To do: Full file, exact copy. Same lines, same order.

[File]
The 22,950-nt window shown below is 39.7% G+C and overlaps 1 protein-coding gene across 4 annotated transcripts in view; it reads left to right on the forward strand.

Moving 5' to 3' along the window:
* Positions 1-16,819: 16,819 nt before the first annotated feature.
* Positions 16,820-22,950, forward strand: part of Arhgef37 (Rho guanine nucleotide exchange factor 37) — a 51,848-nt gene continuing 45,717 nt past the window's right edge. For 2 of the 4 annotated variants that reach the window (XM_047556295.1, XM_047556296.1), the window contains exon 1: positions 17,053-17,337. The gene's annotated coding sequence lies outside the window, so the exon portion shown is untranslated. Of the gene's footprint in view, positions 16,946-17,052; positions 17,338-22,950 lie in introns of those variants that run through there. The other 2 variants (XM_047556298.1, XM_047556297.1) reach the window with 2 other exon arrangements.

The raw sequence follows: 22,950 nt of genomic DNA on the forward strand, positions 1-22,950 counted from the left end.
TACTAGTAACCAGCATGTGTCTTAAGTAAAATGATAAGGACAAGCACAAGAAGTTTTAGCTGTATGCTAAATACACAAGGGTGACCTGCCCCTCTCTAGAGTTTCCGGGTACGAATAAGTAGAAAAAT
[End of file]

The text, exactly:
The 22,950-nt window shown below is 39.7% G+C and overlaps 1 protein-coding gene across 4 annotated transcripts in view; it reads left to right on the forward strand.

Moving 5' to 3' along the window:
* Positions 1-16,819: 16,819 nt before the first annotated feature.
* Positions 16,820-22,950, forward strand: part of Arhgef37 (Rho guanine nucleotide exchange factor 37) — a 51,848-nt gene continuing 45,717 nt past the window's right edge. For 2 of the 4 annotated variants that reach the window (XM_047556295.1, XM_047556296.1), the window contains exon 1: positions 17,053-17,337. The gene's annotated coding sequence lies outside the window, so the exon portion shown is untranslated. Of the gene's footprint in view, positions 16,946-17,052; positions 17,338-22,950 lie in introns of those variants that run through there. The other 2 variants (XM_047556298.1, XM_047556297.1) reach the window with 2 other exon arrangements.

The raw sequence follows: 22,950 nt of genomic DNA on the forward strand, positions 1-22,950 counted from the left end.
TACTAGTAACCAGCATGTGTCTTAAGTAAAATGATAAGGACAAGCACAAGAAGTTTTAGCTGTATGCTAAATACACAAGGGTGACCTGCCCCTCTCTAGAGTTTCCGGGTACGAATAAGTAGAAAAAT